And for music fans across the U.S., the virtual concerts will feature a medley of fan-favorite hits from Manuel Turizo, who will be first to hit center stage on Aug. 29, followed by two additional concerts with soon-to-be revealed artists. Bringing the program full circle, the concert stages will feature the art from the wrapped restaurants, giving fans a virtual space where they can hear, see and celebrate Latino culture. The full schedule can be found below.

“Music and art are such a huge part of Hispanic culture and McDonald’s and our Hispanic owner/operators are excited to highlight the community through visual and musical art that inspire our customers,” said Michelle Suarez, a Pennsylvania McDonald’s Owner/Operator and a McDonald’s Diversity Committee Lead. “We hope you’ll take part in the restaurant takeovers and virtual concerts to celebrate Latino culture!”

Ritmo y Color is part of McDonald’s longstanding commitment to feeding and fostering the Hispanic community through experiences that fuel Latino pride.   

“By partnering with Hispanic visual artists and musicians, we want our customers to feel seen and celebrated,” said Elizabeth Campbell, Senior Director of Cultural Engagement, McDonald’s USA.  “We are committed to uplifting and shining a light on the Hispanic community, and are honored to celebrate them through art, music and culture.”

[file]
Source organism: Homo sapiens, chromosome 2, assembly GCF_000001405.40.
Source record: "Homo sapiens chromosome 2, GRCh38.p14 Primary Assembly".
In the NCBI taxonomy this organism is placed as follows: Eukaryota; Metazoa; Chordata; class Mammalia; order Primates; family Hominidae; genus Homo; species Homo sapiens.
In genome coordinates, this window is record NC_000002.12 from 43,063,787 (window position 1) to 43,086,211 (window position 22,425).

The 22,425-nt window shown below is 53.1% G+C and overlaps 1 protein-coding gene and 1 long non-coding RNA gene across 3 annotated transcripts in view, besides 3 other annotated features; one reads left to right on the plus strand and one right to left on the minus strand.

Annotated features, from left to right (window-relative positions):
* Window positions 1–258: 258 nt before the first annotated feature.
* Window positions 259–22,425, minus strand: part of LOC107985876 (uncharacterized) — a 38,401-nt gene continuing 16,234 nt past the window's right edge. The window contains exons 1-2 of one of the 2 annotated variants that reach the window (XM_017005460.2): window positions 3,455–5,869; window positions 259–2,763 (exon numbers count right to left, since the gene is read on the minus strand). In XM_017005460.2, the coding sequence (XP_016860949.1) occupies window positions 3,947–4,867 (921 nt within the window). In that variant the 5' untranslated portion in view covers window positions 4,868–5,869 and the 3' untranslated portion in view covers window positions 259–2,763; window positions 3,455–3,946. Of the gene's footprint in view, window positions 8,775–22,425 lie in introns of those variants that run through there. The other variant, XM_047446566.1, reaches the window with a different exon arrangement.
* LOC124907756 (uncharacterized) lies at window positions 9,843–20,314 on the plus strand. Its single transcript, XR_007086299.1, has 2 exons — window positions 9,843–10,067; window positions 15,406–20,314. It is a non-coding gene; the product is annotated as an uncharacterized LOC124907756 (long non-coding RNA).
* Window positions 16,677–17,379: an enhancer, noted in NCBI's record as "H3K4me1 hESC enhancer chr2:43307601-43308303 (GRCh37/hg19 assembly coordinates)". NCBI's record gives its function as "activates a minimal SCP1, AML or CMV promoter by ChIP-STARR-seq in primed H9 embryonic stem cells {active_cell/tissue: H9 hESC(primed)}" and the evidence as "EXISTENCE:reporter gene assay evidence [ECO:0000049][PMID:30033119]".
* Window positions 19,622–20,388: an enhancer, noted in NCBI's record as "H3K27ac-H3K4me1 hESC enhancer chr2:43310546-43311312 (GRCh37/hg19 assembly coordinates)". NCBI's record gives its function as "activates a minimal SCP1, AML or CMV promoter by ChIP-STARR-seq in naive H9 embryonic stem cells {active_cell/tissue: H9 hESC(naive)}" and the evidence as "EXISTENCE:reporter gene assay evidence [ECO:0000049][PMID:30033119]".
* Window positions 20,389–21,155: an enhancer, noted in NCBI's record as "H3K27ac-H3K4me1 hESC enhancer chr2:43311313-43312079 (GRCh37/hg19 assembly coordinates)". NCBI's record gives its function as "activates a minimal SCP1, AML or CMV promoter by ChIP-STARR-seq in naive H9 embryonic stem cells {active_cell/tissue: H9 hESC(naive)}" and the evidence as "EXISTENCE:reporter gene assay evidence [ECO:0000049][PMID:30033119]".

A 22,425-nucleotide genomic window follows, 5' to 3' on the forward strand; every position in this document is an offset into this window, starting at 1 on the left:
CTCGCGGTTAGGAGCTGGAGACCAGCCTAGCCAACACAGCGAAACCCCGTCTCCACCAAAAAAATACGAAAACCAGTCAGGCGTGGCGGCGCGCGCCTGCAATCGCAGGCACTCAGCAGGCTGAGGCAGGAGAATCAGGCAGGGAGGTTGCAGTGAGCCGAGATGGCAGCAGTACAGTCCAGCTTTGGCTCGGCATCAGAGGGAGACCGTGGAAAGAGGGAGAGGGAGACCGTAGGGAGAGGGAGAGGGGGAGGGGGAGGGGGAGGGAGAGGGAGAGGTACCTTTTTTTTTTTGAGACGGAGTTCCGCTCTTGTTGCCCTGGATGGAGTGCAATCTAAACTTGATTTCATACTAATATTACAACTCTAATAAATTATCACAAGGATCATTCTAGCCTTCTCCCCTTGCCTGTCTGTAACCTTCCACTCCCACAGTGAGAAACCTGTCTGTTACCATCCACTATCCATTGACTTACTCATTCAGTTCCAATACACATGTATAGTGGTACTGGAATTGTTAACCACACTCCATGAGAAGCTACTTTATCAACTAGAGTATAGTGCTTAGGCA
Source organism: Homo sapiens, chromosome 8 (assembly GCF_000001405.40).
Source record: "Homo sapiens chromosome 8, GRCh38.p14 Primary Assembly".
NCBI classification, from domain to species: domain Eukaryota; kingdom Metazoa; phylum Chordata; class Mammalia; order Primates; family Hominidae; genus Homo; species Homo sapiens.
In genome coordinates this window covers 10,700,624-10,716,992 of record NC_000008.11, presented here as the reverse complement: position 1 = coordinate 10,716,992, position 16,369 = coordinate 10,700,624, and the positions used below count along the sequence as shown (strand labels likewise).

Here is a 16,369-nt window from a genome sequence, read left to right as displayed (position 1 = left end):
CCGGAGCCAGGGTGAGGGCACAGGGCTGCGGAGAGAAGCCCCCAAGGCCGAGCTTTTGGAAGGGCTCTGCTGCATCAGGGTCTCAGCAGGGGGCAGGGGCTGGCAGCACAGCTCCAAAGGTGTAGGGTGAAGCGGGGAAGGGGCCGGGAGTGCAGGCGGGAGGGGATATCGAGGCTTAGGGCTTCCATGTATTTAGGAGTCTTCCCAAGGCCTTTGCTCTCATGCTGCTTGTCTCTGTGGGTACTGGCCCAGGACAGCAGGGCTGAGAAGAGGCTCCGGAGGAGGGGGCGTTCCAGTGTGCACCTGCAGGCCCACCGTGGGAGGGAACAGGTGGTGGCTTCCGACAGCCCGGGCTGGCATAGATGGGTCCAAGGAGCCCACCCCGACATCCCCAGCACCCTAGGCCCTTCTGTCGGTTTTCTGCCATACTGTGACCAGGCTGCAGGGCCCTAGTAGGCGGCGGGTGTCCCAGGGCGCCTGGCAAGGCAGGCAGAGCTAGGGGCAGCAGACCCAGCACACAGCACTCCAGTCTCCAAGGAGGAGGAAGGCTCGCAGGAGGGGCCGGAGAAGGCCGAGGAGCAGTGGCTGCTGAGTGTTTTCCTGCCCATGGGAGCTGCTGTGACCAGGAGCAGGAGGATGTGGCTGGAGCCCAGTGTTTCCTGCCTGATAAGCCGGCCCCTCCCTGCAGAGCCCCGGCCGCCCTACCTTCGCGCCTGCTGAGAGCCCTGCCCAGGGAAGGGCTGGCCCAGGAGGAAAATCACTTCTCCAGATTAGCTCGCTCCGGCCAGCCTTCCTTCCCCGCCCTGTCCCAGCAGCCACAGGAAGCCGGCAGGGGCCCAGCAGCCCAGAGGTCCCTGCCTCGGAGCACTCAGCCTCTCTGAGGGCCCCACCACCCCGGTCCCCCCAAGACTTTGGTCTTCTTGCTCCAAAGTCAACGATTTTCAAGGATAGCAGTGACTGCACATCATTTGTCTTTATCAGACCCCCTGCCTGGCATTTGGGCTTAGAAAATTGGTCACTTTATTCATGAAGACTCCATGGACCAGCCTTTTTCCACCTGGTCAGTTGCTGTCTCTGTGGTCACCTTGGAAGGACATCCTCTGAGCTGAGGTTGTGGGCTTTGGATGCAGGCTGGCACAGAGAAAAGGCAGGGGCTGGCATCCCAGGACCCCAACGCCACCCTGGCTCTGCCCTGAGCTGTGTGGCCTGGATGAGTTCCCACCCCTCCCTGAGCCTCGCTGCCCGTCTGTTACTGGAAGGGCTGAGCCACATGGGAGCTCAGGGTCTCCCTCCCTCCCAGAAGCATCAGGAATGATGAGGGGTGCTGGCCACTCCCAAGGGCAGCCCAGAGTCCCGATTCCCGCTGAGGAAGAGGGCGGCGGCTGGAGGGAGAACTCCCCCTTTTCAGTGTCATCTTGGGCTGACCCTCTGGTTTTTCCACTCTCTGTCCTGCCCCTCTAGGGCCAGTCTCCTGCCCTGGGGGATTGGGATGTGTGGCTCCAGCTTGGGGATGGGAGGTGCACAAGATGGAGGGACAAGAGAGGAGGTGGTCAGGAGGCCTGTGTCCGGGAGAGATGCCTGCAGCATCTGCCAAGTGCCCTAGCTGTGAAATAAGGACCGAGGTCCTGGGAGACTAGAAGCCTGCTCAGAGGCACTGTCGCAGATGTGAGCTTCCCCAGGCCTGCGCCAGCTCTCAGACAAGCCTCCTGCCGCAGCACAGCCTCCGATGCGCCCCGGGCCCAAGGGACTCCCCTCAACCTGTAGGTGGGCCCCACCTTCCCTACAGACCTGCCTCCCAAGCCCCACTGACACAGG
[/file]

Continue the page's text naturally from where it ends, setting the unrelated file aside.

The program will culminate the first week of December during Miami Art Week 2021 with a headlining surprise musical performance and live art by Los Angeles based visual artist Kelly Perez, as well as a never-before seen private art collection inspired by Latin music.

Visit www.ritmoycolormcd.com to register for the free virtual concerts and get more details on the exciting artist collaborations.

 

About McDonald’s USA

McDonald’s USA, LLC, serves a variety of menu options made with quality ingredients to nearly 25 million customers every day. Ninety-five percent of McDonald’s 14,000 U.S. restaurants are independently owned and operated by businessmen and women. For more information, visit www.mcdonalds.com, or follow us on Twitter @McDonalds and Facebook www.facebook.com/mcdonalds.